19 JULY 1851, Page 13


IN the reports of the Board of Health, the question of Metropolitan Water-supply was mixed up with the Sewers question, the Paving question, and other questions too numerous to mention. The Board had entertained a magnificent but vague conception of the possi- bility of combining under one management the paving, watering, and drainage of London—in short, all those local ministerial func- tions which may be rendered ancillary to sanitary police ; a con- ception, however, which the Board lacked either ability or industry to reduce to a tangible, practicable form. After waiting for two or three years to have the embryo project elaborated into an or- ganic form, Government was compelled to set about legislating on the subjects of water and sewerage separately. It was found that the public had not patience to wait till the Board of Health should come to understand its own ideas clearly. Government, however, has evinced no desire to hurry on its water and sewerage measures with undue haste. In fact, its pro- jected Sewerage Bill has never been presented to the Legislature, and its egregious Water Bill has been submissively remitted to the scrutiny of a Committee. Now that the session is drawing near to a close, Government begins to give hints of a desire to abandon altogether its separate legislation, and fall back upon its scheme of combined legislation ; its notions of which appear to be as vague and indistinct as ever.

On this subject the Parliamentary oracle has, like Friar Bacon's brazen, head, spoken thrice, and each time as mysteriously. Last week, Sir James Graham intimated that the labours of his Com- mittee were likely to be "pretty nearly coextensive with the ordi- nary length of the session." It followed, that if such were the case, there could be no legislating on the Water question this year: but Sir James excited additional alarm by announcing that the Committee, thinking the Water and Sewer questions intimately connected, deemed it their duty to enter into both. Sir James and his colleagues, it appears, had mounted the old stumbling hobby from which Government had with so much difficulty been per- suaded to dismount.

In the beginning of the present week, Lord John Russell con- firmed the apprehensions thus awakened, by stating, that if, as Sir James Graham believed, the Committee could not report this ses- sion, Government would take no further steps with its Water Bill ; and that, as Parliament appeared to think that the Metropo- litan Water-supply and Sewers ought to be placed under one management, it was probable a mere temporary Sewers Bill would be introduced, leaving both questions open till some future occa- sion. About the middle of the week, Lord John announced posi- tively that the Water Bill is not to be proceeded with this session.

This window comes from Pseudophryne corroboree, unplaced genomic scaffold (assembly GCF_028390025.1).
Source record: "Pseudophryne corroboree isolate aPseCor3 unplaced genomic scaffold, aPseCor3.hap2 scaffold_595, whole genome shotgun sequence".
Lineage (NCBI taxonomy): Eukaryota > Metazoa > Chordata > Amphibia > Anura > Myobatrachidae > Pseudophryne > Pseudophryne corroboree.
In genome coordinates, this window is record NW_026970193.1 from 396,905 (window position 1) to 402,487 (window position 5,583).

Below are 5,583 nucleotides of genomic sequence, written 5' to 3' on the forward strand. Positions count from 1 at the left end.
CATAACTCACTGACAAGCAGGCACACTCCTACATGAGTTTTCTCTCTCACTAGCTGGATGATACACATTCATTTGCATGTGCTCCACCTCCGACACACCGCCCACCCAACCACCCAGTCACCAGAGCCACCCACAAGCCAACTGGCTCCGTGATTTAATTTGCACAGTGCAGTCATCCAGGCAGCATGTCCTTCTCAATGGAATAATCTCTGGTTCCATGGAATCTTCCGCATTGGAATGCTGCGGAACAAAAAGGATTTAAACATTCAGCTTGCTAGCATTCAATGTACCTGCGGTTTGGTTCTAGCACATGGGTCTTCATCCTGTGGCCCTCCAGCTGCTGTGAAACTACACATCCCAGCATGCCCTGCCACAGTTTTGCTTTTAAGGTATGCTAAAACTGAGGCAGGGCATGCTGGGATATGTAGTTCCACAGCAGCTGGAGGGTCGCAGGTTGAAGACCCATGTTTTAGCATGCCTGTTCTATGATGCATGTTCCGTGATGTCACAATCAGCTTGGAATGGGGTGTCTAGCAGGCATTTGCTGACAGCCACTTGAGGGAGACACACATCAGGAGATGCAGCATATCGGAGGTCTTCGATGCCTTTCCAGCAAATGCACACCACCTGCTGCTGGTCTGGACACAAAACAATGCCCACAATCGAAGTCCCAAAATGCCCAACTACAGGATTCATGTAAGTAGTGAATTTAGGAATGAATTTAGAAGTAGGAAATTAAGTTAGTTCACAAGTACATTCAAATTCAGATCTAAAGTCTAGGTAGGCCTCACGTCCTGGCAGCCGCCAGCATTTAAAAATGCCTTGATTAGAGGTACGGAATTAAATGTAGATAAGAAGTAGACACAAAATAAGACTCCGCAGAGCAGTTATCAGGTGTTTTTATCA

It is clear, therefore, that the water-supply of the Metropolis and the sewerage of the Metropolis are to be left in as unsatis- factory a state at the end of the session as they were at the be- ginning. Government has not been able to frame a satisfactory sewerage bill, and it has framed a very unsatisfactory water bill ; and having thus shown its utterincompetenee to legislate on either of these simple questions apart, it proposes to render its task easier next session by legislating on them combined. The Board of Health has advised Government to intrust the management of the water- supply, and the sewerage, the paving' and the lighting of London, to one administrative body : but the Board has never shown how this can be done. The realization of this grand and misty project has been a pretext for postponing all improvements in water-sup- ply and sewerage. The inhabitants of London have been told to post- pone all measures for improving their water-supply andtheir sewer- age, until a comprehensive scheme could be matured for converting their city into a sanitary Utopia. This visionary project has served Government as an excuse, year after year, for neglecting all possible improvements, and for preventing any other parties from under- taking them. At the beginning of the present session, it appeared that they had been compelled to leave their ideal world for the

world of realities ; but they have returned to their old habits as "the dog to its vomit and the sow to its wallowing in the mire." Next year, the questions of water-supply and sewerage will again be obscured by the mystifications of the thaumaturgists of the Whoever has prevailed upon the unwary members of the Select Committee on the Government Water Bill to trespass beyond the limits of the special question referred to them, and to enter unau- thorizedly on an inquiry into Metropolitan sewerage, has had this object in view. It remains to be seen whether the unconscious innocents will suffer themselves to be made the tools of Govern- ment by being persuaded to adopt such a report as will palliate the postponement of a definitive sewers bill, and the renewal of the obstacles thrown in the way of improving the water-supply of London.